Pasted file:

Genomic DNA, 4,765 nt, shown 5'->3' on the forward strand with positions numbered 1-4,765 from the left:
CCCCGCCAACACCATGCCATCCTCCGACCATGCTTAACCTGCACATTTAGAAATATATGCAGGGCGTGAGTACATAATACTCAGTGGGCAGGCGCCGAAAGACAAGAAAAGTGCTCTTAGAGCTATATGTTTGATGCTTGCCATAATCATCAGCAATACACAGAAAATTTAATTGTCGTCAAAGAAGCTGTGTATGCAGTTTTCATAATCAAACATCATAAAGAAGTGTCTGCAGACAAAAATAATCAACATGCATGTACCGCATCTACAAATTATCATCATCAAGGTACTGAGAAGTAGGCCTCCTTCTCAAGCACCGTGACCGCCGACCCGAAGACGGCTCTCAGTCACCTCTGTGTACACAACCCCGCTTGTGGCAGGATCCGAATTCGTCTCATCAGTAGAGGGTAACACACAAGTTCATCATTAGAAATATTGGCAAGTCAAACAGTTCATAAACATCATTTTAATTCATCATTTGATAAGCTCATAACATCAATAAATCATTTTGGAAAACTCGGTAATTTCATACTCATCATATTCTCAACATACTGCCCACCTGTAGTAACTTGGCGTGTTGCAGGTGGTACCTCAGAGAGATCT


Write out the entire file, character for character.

Genomic DNA, 4,765 nt, shown 5'->3' on the forward strand with positions numbered 1-4,765 from the left:
CCCCGCCAACACCATGCCATCCTCCGACCATGCTTAACCTGCACATTTAGAAATATATGCAGGGCGTGAGTACATAATACTCAGTGGGCAGGCGCCGAAAGACAAGAAAAGTGCTCTTAGAGCTATATGTTTGATGCTTGCCATAATCATCAGCAATACACAGAAAATTTAATTGTCGTCAAAGAAGCTGTGTATGCAGTTTTCATAATCAAACATCATAAAGAAGTGTCTGCAGACAAAAATAATCAACATGCATGTACCGCATCTACAAATTATCATCATCAAGGTACTGAGAAGTAGGCCTCCTTCTCAAGCACCGTGACCGCCGACCCGAAGACGGCTCTCAGTCACCTCTGTGTACACAACCCCGCTTGTGGCAGGATCCGAATTCGTCTCATCAGTAGAGGGTAACACACAAGTTCATCATTAGAAATATTGGCAAGTCAAACAGTTCATAAACATCATTTTAATTCATCATTTGATAAGCTCATAACATCAATAAATCATTTTGGAAAACTCGGTAATTTCATACTCATCATATTCTCAACATACTGCCCACCTGTAGTAACTTGGCGTGTTGCAGGTGGTACCTCAGAGAGATCT